[whatwg] contenteditable, <em> and <strong>
hsivonen at iki.fi
Wed Jan 10 00:31:34 PST 2007
On Jan 9, 2007, at 23:29, Benjamin Hawkes-Lewis wrote:
> Henri Sivonen wrote:
>> My conclusion is that semantic markup has failed in this case.
> Semantic markup hasn't barely been tested in this case. For the most
> part, users have been force-fed broken markup by deceptive user
Sure. But is it realistic to expect this to change? What expected
payoff is there for tool vendors for providing a non-deceptive UI for
<em> and <strong>?
> An actual test would have been to provide people with a widespread
> interface that accurately reported that they were emphasizing rather
> than italicizing.
Part of the overall "test" is that such UIs haven't been launched
with success in the last 14 years.
>> <strong> and <b> are both primarily used to achieve
>> bold rendering on the visual media. Regardless of which tags authors
>> type or which tags their editor shortcuts produce, authors tend to
>> think in terms of encoding italicizing and bolding instead of
>> knowingly articulating their profound motivation for using italics or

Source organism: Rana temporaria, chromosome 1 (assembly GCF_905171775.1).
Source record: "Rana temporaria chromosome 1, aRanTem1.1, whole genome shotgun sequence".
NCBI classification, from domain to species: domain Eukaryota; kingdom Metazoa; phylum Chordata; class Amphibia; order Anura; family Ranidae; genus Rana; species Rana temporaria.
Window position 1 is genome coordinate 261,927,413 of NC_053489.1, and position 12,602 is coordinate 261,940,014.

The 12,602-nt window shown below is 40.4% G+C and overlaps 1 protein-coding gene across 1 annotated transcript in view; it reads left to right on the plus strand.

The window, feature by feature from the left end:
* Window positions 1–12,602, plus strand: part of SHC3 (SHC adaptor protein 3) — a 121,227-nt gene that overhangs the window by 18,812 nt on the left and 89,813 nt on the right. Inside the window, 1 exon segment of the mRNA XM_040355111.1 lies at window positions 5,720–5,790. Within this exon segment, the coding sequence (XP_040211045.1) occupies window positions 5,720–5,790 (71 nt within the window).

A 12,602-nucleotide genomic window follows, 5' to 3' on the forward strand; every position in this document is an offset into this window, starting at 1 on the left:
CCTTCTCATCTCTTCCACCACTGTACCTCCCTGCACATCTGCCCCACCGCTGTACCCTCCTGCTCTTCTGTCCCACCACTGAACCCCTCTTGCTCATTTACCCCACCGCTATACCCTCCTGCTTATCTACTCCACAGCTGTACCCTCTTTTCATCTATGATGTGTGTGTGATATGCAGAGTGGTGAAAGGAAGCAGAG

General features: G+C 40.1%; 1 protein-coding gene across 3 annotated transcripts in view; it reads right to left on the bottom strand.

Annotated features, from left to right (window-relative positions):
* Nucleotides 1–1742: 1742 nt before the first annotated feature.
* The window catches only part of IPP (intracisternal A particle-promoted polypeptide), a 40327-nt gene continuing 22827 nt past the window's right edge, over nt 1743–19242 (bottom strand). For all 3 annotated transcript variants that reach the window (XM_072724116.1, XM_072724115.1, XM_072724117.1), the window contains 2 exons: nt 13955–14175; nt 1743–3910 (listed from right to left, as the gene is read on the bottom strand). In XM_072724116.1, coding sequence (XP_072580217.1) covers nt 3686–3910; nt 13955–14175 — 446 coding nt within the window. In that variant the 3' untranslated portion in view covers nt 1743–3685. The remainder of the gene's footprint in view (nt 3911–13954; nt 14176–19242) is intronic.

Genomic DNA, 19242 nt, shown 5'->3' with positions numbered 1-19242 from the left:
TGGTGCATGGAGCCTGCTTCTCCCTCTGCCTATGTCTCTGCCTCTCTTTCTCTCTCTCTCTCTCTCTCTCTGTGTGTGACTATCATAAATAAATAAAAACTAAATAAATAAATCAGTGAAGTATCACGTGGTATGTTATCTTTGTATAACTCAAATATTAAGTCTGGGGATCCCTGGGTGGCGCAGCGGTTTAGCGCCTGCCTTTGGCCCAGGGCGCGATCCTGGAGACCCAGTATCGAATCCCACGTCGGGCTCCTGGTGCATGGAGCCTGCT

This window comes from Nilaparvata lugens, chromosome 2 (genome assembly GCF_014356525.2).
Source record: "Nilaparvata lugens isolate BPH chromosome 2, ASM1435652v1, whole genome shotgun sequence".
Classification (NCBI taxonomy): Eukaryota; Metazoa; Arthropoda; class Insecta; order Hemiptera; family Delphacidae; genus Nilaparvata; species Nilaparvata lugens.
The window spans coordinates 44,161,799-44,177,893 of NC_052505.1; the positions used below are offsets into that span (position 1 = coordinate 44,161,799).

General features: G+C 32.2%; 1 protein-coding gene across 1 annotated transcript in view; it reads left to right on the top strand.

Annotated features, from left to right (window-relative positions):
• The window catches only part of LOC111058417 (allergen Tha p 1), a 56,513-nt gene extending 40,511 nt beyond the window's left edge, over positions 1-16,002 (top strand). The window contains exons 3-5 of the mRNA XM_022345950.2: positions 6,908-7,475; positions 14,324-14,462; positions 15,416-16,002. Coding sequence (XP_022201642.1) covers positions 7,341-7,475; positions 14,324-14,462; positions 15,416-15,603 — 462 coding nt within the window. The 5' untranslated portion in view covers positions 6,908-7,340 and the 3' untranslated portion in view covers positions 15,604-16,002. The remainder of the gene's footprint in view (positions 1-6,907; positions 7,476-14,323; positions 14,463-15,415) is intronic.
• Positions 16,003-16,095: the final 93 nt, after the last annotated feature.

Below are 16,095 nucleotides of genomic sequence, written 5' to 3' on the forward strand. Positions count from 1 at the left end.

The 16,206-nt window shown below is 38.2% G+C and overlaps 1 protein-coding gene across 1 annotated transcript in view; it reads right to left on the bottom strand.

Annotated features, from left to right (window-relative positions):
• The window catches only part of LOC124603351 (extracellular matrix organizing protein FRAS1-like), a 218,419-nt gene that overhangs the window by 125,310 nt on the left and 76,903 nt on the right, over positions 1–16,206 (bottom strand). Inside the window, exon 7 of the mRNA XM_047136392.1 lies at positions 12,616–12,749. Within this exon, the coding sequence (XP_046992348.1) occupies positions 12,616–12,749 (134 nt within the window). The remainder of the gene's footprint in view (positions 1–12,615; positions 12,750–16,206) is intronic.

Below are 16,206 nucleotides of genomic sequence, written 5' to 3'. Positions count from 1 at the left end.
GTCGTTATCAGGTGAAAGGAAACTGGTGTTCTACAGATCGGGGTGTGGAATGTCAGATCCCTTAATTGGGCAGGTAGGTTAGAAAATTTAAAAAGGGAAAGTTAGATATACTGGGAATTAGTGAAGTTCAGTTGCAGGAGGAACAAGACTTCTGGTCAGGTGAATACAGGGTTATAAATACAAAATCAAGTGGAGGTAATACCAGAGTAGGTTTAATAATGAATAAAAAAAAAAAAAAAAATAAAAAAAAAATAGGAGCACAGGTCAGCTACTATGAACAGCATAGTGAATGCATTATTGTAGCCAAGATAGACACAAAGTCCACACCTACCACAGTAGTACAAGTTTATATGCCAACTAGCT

> Yes, it's a bad habit picked up from WYSIWIG word processing. If
> were still habituated to typewriters you'd be insisting on the
> utility of <u>. ;)
More to the point, there is utility in being able to typeset a word
or two differently in a paragraph. In theory, that's <em>. But in
practice the choice between <em> and <strong> is motivated by the
default visual rendering.
Therefore, the situation is that there are two "semantic" elements
for making a piece of text different: <em> and <strong>. The choice
depends on the preferred default visual rendering: italic vs. bold.
In practice this isn't any different from saying that the semantics
of <i> and <b> are to set text differently with default visual
renderings being italics and bold.
>> Even those who have heard about the theoretical reasons for
>> using <em> and <strong>
>> <em>, <strong>, <i> and <b> have all been in HTML for over a decade.
>> I think that’s long enough to see what happens in the wild. I
>> think it
>> is time to give up and admit that there are two pairs of visually-
>> oriented synonyms instead of putting more time, effort, money, blog
>> posts, spec examples and discussion threads into educating people
>> about subtle differences in the hope that important benefits will be
>> realized once people use these elements the “right” way.
> If we accepted that only a few people have heard about the theoretical
> advantages of em and strong, wouldn't that suggest that the web
> standards community has not done enough communicating, not that
> communication has been understood but ineffective because its
> prescriptions are somehow impractical?
Perhaps, but what's the payoff of vehemently communicating more about
this? Is it worth it? Would there be a different way to get the same
> There are consequences to using <i> and <b> instead of <em> and
> <strong>. Being ambiguous, <i> and <b> are insufficient hooks for